Dewey Awards Spotlight: “How Banana Plants Helped Women in Uganda”

2016 SXSW Dewey Winburne Community Service Award winner, Richard Bbaale. Photo by Robert Santos.

The Dewey Winburne Community Service Awards celebrate the spirit of community in Austin that we think is unique to SXSW. Each March, ten recipients are recognized for their use of digital technology to help others, and are given the opportunity to spread the word about their work to the SXSW community. Read the story of 2016 award recipient Richard Bbaale below and learn more about 2017 nominations.

How Banana Plants Helped Richard Bbaale Help Women in Uganda

Richard Bbaale is the founder & CEO of BanaPads, a social enterprise manufacturing affordable, eco-friendly sanitary pads. The 2012 Global Social Benefit Incubator Social Enterprise keeps rural girls in school while providing employment and training to local women entrepreneurs using the micro-consignment distribution model.

Bbaale shared the moving story of how women’s health care became his mission at the Dewey Awards ceremony at SXSW this March. He was viciously attacked one day in his hometown of Kamapala, Uganda. Badly injured, a woman found him where he lay unconscious in a latrine. Bbaale and the woman developed a close friendship during his subsequent recovery.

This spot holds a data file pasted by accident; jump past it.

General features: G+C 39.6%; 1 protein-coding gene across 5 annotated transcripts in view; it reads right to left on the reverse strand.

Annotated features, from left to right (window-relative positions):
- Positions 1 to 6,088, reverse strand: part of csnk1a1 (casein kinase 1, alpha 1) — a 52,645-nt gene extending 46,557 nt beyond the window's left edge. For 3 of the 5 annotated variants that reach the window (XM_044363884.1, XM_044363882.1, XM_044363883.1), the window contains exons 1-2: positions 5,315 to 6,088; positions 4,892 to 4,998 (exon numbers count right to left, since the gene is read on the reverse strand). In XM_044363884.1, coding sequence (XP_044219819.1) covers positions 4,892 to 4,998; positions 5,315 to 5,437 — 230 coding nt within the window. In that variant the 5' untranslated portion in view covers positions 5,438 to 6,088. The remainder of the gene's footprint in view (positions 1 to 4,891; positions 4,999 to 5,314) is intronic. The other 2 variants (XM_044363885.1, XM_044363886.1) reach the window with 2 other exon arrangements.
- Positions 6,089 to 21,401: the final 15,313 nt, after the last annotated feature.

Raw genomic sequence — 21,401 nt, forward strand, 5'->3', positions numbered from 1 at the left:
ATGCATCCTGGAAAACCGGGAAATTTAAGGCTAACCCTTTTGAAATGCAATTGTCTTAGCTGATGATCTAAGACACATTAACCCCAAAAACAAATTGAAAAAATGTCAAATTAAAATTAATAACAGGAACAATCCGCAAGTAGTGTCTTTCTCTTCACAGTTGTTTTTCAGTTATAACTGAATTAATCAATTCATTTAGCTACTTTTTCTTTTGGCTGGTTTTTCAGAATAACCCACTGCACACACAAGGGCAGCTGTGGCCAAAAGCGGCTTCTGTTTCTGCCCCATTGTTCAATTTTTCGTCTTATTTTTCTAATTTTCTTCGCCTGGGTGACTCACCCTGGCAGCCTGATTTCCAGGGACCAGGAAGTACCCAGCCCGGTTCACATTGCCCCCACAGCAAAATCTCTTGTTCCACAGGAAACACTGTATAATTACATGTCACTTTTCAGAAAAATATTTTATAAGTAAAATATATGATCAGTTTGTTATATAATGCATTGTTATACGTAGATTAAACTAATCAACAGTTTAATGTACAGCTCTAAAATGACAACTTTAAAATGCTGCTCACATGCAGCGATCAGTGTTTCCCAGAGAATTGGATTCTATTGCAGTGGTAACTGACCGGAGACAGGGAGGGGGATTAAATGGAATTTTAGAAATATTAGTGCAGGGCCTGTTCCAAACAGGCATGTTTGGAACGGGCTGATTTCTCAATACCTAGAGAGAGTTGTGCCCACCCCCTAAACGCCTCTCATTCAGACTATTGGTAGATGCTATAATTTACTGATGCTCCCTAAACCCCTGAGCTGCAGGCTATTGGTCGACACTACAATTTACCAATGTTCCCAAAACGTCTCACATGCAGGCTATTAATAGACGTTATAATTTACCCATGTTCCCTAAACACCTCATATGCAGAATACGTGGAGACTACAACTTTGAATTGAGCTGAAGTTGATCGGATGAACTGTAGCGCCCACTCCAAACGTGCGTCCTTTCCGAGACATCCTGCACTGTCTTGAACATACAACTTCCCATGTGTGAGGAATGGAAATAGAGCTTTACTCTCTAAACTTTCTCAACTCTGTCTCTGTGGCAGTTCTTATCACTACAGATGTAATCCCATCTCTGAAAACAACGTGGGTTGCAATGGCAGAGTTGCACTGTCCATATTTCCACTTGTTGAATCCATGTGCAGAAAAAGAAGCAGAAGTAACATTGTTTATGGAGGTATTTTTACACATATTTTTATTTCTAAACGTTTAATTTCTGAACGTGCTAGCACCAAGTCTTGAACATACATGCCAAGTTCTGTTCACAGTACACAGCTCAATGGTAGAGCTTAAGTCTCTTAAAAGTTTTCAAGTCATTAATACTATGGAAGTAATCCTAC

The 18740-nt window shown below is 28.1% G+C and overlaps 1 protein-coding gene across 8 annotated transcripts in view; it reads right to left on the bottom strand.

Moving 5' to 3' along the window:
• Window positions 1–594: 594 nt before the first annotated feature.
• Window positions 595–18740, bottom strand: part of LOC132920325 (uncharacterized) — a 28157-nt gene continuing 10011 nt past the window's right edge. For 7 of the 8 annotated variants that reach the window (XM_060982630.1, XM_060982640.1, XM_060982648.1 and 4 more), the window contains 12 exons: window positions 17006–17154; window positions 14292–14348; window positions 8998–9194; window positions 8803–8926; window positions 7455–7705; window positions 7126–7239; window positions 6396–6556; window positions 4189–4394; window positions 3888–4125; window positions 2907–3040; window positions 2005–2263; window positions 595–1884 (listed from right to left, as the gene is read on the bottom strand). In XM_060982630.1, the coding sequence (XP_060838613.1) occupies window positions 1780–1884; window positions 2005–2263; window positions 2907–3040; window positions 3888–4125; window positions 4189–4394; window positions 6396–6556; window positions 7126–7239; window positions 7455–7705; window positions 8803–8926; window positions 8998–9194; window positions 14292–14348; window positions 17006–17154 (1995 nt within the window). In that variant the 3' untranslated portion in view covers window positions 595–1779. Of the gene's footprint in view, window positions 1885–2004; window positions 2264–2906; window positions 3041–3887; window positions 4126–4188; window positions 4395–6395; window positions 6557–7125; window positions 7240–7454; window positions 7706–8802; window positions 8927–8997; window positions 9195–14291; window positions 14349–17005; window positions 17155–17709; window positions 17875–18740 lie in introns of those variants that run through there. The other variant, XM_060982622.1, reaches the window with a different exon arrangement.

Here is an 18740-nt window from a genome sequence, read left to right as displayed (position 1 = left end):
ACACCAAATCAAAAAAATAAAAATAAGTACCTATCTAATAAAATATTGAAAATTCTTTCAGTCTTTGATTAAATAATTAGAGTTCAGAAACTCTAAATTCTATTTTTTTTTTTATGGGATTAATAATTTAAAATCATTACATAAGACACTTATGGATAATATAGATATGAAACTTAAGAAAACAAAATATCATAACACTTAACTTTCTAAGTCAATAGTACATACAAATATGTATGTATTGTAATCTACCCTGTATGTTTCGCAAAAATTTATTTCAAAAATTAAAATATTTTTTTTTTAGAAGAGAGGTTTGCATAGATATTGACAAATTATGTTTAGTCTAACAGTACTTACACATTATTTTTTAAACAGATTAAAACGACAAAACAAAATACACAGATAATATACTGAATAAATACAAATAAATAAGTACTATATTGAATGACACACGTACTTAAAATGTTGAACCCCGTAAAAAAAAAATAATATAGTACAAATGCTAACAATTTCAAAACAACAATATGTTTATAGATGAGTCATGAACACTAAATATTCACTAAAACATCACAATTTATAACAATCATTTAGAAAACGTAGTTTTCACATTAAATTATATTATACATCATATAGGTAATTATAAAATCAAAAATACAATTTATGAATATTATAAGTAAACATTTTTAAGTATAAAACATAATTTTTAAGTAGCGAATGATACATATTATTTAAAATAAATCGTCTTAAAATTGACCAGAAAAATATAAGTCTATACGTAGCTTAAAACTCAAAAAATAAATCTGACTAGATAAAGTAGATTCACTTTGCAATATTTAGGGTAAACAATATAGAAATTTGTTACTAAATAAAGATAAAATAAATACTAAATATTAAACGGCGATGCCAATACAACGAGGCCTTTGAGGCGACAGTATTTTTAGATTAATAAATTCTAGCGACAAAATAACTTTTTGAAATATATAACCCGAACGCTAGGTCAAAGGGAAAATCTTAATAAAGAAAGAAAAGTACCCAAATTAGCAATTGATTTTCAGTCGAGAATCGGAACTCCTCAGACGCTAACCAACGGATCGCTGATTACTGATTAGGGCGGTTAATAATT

But Bbaale was puzzled by her frequent disappearances. He eventually realized that she was unable to afford sanitary products during her menstrual cycle. Girls often miss school and low-income women are more susceptible to infections among other devastating consequences of this taboo topic. Forced to use anything they can find, including mud and leaves, women and girls in these circumstances suffer terrible shame.

One hundred precent biodegradable, BanaPads are produced locally using the pseudostem of a banana plant, a readily available resource in Uganda that would otherwise be left to rot in the fields. Because it is a recyclable product, 30 million tons of waste will be reduced in the landfills.

Bbaale and his team are helping women in places like Uganda and Tanzania while also providing employment and training to local women entrepreneurs using the micro-consignment distribution model. His acceptance speech at the Dewey Awards was eye-opening and incredibly heart-wrenching, and we thank him again for traveling all the way to Texas to share his story.

2017 Nominations Now Open

Know someone doing amazing work to help others in their community? Nominate them for a Dewey Winburne Community Service Award by July 22, 2016. Chosen honorees will receive a $1,000 grant for their favorite 501(c)(3) or equivalent charitable organization and will get a chance to share their story at SXSW in 2017. (The Dewey Awards honors individuals – to learn more about our grants for organizations, see the SXSW Community Grants.

2016 SXSW Dewey Winburne Community Service Award winner, Richard Bbaale. Photo by Robert Santos.


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